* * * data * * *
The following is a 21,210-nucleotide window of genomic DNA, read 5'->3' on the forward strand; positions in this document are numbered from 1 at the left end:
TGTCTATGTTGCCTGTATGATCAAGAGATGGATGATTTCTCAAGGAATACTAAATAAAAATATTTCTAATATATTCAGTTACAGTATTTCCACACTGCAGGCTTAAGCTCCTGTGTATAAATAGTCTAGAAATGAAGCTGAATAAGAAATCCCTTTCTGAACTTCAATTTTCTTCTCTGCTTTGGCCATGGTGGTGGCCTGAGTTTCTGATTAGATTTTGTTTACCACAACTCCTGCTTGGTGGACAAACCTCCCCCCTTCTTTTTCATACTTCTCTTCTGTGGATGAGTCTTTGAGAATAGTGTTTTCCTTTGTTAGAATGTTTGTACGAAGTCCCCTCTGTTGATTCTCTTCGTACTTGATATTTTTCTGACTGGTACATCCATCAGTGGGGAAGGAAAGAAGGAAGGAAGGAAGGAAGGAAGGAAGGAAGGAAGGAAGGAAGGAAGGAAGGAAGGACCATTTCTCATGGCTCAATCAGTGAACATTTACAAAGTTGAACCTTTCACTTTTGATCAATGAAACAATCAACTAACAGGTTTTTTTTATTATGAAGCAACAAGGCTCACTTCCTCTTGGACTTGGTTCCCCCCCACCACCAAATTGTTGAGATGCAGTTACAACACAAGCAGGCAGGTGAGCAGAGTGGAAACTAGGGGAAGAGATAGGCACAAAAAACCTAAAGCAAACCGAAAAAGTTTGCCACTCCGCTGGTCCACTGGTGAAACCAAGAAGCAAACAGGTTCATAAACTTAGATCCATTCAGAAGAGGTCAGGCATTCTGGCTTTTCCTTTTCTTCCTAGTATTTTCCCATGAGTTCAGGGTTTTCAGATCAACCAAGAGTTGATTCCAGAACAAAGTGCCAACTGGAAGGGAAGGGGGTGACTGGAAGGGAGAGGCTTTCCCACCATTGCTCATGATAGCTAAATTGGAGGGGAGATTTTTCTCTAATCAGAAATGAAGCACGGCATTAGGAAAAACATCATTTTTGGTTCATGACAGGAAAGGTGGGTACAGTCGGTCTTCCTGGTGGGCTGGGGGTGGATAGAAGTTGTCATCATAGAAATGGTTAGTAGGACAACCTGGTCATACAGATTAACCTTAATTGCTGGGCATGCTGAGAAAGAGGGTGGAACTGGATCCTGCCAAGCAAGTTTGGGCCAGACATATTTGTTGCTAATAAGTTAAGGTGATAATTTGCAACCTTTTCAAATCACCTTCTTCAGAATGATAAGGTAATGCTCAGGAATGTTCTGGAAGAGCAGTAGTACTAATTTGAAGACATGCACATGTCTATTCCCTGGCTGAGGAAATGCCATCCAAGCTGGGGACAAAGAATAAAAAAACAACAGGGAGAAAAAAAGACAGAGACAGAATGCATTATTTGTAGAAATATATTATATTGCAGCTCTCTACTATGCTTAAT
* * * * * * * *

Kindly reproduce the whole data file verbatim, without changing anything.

The following is a 21,210-nucleotide window of genomic DNA, read 5'->3' on the forward strand; positions in this document are numbered from 1 at the left end:
TGTCTATGTTGCCTGTATGATCAAGAGATGGATGATTTCTCAAGGAATACTAAATAAAAATATTTCTAATATATTCAGTTACAGTATTTCCACACTGCAGGCTTAAGCTCCTGTGTATAAATAGTCTAGAAATGAAGCTGAATAAGAAATCCCTTTCTGAACTTCAATTTTCTTCTCTGCTTTGGCCATGGTGGTGGCCTGAGTTTCTGATTAGATTTTGTTTACCACAACTCCTGCTTGGTGGACAAACCTCCCCCCTTCTTTTTCATACTTCTCTTCTGTGGATGAGTCTTTGAGAATAGTGTTTTCCTTTGTTAGAATGTTTGTACGAAGTCCCCTCTGTTGATTCTCTTCGTACTTGATATTTTTCTGACTGGTACATCCATCAGTGGGGAAGGAAAGAAGGAAGGAAGGAAGGAAGGAAGGAAGGAAGGAAGGAAGGAAGGAAGGAAGGAAGGACCATTTCTCATGGCTCAATCAGTGAACATTTACAAAGTTGAACCTTTCACTTTTGATCAATGAAACAATCAACTAACAGGTTTTTTTTATTATGAAGCAACAAGGCTCACTTCCTCTTGGACTTGGTTCCCCCCCACCACCAAATTGTTGAGATGCAGTTACAACACAAGCAGGCAGGTGAGCAGAGTGGAAACTAGGGGAAGAGATAGGCACAAAAAACCTAAAGCAAACCGAAAAAGTTTGCCACTCCGCTGGTCCACTGGTGAAACCAAGAAGCAAACAGGTTCATAAACTTAGATCCATTCAGAAGAGGTCAGGCATTCTGGCTTTTCCTTTTCTTCCTAGTATTTTCCCATGAGTTCAGGGTTTTCAGATCAACCAAGAGTTGATTCCAGAACAAAGTGCCAACTGGAAGGGAAGGGGGTGACTGGAAGGGAGAGGCTTTCCCACCATTGCTCATGATAGCTAAATTGGAGGGGAGATTTTTCTCTAATCAGAAATGAAGCACGGCATTAGGAAAAACATCATTTTTGGTTCATGACAGGAAAGGTGGGTACAGTCGGTCTTCCTGGTGGGCTGGGGGTGGATAGAAGTTGTCATCATAGAAATGGTTAGTAGGACAACCTGGTCATACAGATTAACCTTAATTGCTGGGCATGCTGAGAAAGAGGGTGGAACTGGATCCTGCCAAGCAAGTTTGGGCCAGACATATTTGTTGCTAATAAGTTAAGGTGATAATTTGCAACCTTTTCAAATCACCTTCTTCAGAATGATAAGGTAATGCTCAGGAATGTTCTGGAAGAGCAGTAGTACTAATTTGAAGACATGCACATGTCTATTCCCTGGCTGAGGAAATGCCATCCAAGCTGGGGACAAAGAATAAAAAAACAACAGGGAGAAAAAAAGACAGAGACAGAATGCATTATTTGTAGAAATATATTATATTGCAGCTCTCTACTATGCTTAAT